February 2011

NOTES & COMMENTS

EXHIBITION: A Feast of Drawings
The Essential Line: Drawings from the Dahesh Museum of Art, Palitz Gallery, Lubin House, 11 East 61st Street, New York City, through March 24. Though we have not yet seen this exhibition, from what we know of the Dahesh collection, as well as from the information available online, it is more than likely to reward the visitor. (See also our review of On Becoming an Artist: The Academy in 19th-Century France, the most recent exhibition of work from the Dahesh collection at the Palitz Gallery.)

EXHIBITION: At the Erie
Hidden in Plain Sight: Art Treasures from Regional Collections, Erie [Pa.]Art Museum, through April 3, 2011. If you are within driving distance, you might want to visit this exhibition of work borrowed from institutions in the region. We learned of it, and of the Museum itself, in Judith Dobrzynski's year-end post on Real Clear Arts. Among the artists in the show are Benjamin West [bio], Gilbert Stuart [bio], and Jasper Francis Cropsey [bio].

Gershwin, Grieg, Wagner, and Brahms in Iraq?
Of course! Thanks to the courage and persistence of Karim Wasfi, director and chief conductor of the Iraqi National Symphony Orchestra, classical music from the standard repertory (including compositions by at least one American composer) is making its mark in this war-torn country, demonstrating yet again its universal appeal. Our June 2008 Notes & Comments reported similarly inspiring news, in an item titled "Kids, Ballet, and Music . . . in Baghdad."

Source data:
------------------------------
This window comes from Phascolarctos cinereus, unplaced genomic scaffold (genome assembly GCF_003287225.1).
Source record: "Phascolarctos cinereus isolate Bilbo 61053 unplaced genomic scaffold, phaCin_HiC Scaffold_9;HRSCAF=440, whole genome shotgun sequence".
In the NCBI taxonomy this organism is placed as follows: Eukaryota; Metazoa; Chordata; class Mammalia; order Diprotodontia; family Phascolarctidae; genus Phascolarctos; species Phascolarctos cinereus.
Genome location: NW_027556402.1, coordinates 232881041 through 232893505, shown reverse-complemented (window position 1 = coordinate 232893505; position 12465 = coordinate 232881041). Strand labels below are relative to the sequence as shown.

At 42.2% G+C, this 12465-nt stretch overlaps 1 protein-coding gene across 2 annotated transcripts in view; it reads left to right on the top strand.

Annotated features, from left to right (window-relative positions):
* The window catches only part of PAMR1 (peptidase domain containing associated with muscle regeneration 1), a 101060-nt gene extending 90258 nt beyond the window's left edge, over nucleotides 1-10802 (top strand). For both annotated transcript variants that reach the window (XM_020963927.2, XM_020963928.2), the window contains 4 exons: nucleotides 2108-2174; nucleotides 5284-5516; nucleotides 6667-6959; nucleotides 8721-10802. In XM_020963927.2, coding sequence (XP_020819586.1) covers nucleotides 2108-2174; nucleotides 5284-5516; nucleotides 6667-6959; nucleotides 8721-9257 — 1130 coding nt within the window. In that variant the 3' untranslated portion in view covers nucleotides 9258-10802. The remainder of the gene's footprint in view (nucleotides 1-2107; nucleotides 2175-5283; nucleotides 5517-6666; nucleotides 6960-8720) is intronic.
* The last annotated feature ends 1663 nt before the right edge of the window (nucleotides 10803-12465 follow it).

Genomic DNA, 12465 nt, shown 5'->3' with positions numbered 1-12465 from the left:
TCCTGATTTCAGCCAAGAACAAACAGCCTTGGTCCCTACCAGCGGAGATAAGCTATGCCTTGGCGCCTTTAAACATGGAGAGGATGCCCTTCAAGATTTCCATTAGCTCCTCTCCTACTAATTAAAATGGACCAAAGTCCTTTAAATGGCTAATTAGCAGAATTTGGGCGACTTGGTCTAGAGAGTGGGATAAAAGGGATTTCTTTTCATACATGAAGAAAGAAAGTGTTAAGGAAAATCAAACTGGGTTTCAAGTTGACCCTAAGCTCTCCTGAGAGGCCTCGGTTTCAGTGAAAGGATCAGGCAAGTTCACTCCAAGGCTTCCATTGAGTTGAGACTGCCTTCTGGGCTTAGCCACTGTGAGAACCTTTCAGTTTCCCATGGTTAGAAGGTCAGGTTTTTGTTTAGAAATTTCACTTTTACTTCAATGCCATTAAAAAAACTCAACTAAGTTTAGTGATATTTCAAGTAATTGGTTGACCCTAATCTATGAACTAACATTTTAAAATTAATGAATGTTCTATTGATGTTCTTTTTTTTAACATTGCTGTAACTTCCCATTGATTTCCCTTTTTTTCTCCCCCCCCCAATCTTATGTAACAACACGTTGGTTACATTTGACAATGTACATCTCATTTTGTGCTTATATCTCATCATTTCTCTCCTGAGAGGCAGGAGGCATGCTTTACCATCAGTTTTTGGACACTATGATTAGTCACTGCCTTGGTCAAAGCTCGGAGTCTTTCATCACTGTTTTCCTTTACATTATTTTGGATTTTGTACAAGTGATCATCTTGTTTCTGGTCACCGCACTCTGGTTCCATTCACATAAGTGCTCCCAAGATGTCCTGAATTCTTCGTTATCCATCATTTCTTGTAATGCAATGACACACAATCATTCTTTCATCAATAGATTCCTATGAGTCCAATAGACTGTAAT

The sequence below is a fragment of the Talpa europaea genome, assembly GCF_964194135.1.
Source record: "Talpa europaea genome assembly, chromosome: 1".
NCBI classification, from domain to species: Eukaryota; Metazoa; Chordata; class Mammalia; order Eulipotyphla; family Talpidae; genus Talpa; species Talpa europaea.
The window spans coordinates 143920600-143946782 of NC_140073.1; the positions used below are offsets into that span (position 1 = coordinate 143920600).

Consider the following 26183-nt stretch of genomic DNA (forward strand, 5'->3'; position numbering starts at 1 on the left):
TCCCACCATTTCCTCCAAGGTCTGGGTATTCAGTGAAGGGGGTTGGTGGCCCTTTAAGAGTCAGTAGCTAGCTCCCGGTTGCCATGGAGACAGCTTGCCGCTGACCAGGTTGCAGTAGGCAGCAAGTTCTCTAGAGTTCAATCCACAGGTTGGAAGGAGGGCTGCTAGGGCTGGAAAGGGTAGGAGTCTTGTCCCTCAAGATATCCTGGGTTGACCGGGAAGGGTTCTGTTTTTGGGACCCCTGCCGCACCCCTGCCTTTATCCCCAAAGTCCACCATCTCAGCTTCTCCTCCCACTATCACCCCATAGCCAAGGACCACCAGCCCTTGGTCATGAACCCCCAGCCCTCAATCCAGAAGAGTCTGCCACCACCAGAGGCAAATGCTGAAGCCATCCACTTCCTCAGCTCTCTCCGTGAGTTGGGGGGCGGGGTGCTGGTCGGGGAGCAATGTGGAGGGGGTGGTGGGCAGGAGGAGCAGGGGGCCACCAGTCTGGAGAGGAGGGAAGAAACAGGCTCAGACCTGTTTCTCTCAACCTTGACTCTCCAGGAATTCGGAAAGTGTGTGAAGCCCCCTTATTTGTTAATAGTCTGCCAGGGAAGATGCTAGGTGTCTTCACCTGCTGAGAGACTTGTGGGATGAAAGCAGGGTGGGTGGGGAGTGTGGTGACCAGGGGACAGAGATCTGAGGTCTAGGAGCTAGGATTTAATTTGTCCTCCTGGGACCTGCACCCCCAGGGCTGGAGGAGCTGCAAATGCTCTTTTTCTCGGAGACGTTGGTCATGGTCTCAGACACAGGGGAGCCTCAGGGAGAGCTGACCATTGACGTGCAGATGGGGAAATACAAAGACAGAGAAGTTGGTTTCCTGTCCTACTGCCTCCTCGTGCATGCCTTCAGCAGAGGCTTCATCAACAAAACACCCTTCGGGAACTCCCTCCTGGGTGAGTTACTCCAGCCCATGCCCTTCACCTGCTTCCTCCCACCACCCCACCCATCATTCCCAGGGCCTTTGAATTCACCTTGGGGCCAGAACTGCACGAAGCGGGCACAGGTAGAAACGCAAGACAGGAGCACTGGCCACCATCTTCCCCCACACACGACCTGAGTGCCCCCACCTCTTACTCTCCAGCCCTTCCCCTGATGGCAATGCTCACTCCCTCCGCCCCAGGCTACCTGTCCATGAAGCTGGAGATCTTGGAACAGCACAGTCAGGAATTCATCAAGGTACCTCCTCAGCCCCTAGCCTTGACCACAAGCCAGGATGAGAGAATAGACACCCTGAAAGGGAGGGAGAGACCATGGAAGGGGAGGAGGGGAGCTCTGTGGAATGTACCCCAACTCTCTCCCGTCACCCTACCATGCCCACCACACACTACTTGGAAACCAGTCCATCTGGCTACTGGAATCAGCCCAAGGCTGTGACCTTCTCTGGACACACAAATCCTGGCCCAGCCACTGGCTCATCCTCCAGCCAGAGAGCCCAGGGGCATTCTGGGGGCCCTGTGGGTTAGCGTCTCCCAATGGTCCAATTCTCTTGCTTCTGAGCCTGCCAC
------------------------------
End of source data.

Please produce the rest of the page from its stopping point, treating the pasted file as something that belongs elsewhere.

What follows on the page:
Laura Woodward (1834-1926): Intrepid Landscape Painter
In Laura Woodward: The Artist Behind the Innovator Who Developed Palm Beach [more] Deborah Pollack introduces readers to the inspiring life and work of this accomplished but little-known American painter. A member of the Hudson River and White Mountain schools of painting, Woodward later "braved [Florida's] alligator, panther and bear-infused jungles" to depict the natural beauty of the yet-undeveloped state in the late nineteenth century. What can be gleaned of the book online suggests that it should be of interest to anyone who loves landscape painting and cares about its history in nineteenth-century America. (Two paintings by Woodward: St. Augustine Skyline [Fla.] and Gloucester Harbor [Mass.].)

Aristos in the Commentsphere
Our ongoing WebCommentary feature provides annotated links to comments by Louis Torres offering an informed contrarian perspective in response to select articles on the websites of periodicals here and abroad and to posts on arts weblogs.

Arts professionals and ordinary readers alike are taking note. In April 2009, avant-garde art critic and ArtsJournal weblogger Regina Hacket responded to a two-word comment with a headline that read "Aristos: Delighted to Disappoint You, Mr. Torres," followed by a mini-screed quoting from our introduction to the Aristos Awards and ending with a gratuitous swipe at Ayn Rand as "the high priestess of unregulated capitalism, the celebrant of selfishness, the enemy of community."

In a different spirit, late last year, the deputy editor of the influential London-based Art Newspaper, wrote to Torres regarding a critical remark he had made on the paper's website about an exhibition of work by Takashi Murakami at Versailles and asked him to submit a letter on the subject for publication in the paper's print edition. "It is always great to have lively, well-written correspondence," he noted.

More recently, Tobi Tobias, a leading dance critic who is cited frequently in What Art Is and is familiar with Aristos, asked Torres to elaborate on comments he had made regarding her weblog post on a "dance-theater" piece--which he argued did not qualify as dance.

Responding to an article in the Wall Street Journal in December, Torres censured the shameless avant-garde activity at Chesterwood--the summer home of Daniel Chester French, the sculptor of the seated Lincoln in Washington, D.C. His remarks drew a sympathetic comment from one reader, and a brief remark from another, to which he responded, offering suggestions on the best time to visit Chesterwood and avoid the postmodernist incursions.